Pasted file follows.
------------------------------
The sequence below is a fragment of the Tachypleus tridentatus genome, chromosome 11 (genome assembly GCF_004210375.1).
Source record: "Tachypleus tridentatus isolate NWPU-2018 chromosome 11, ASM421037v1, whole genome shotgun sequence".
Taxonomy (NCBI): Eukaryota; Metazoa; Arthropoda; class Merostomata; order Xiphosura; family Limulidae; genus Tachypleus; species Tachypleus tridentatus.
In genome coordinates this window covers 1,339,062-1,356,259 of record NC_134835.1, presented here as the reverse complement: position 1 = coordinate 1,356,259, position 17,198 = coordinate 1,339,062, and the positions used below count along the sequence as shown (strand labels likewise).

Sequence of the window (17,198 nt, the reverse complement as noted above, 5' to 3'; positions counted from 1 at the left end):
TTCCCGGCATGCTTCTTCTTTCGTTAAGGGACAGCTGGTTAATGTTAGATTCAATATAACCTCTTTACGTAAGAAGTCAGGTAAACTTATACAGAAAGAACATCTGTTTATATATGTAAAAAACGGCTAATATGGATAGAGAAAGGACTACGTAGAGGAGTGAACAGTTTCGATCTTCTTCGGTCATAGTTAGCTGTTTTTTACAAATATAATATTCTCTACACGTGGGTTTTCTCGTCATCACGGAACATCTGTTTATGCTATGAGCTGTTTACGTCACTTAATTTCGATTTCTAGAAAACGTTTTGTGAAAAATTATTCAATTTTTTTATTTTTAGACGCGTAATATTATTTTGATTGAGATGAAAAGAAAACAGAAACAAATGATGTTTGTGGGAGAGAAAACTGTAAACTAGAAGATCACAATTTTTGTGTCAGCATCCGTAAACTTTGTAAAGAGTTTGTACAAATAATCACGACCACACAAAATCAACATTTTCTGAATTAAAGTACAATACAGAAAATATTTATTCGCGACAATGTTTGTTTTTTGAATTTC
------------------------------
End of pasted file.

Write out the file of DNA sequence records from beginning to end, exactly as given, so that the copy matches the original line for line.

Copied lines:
The sequence below is a fragment of the Tachypleus tridentatus genome, chromosome 11 (genome assembly GCF_004210375.1).
Source record: "Tachypleus tridentatus isolate NWPU-2018 chromosome 11, ASM421037v1, whole genome shotgun sequence".
Taxonomy (NCBI): Eukaryota; Metazoa; Arthropoda; class Merostomata; order Xiphosura; family Limulidae; genus Tachypleus; species Tachypleus tridentatus.
In genome coordinates this window covers 1,339,062-1,356,259 of record NC_134835.1, presented here as the reverse complement: position 1 = coordinate 1,356,259, position 17,198 = coordinate 1,339,062, and the positions used below count along the sequence as shown (strand labels likewise).

Sequence of the window (17,198 nt, the reverse complement as noted above, 5' to 3'; positions counted from 1 at the left end):
TTCCCGGCATGCTTCTTCTTTCGTTAAGGGACAGCTGGTTAATGTTAGATTCAATATAACCTCTTTACGTAAGAAGTCAGGTAAACTTATACAGAAAGAACATCTGTTTATATATGTAAAAAACGGCTAATATGGATAGAGAAAGGACTACGTAGAGGAGTGAACAGTTTCGATCTTCTTCGGTCATAGTTAGCTGTTTTTTACAAATATAATATTCTCTACACGTGGGTTTTCTCGTCATCACGGAACATCTGTTTATGCTATGAGCTGTTTACGTCACTTAATTTCGATTTCTAGAAAACGTTTTGTGAAAAATTATTCAATTTTTTTATTTTTAGACGCGTAATATTATTTTGATTGAGATGAAAAGAAAACAGAAACAAATGATGTTTGTGGGAGAGAAAACTGTAAACTAGAAGATCACAATTTTTGTGTCAGCATCCGTAAACTTTGTAAAGAGTTTGTACAAATAATCACGACCACACAAAATCAACATTTTCTGAATTAAAGTACAATACAGAAAATATTTATTCGCGACAATGTTTGTTTTTTGAATTTC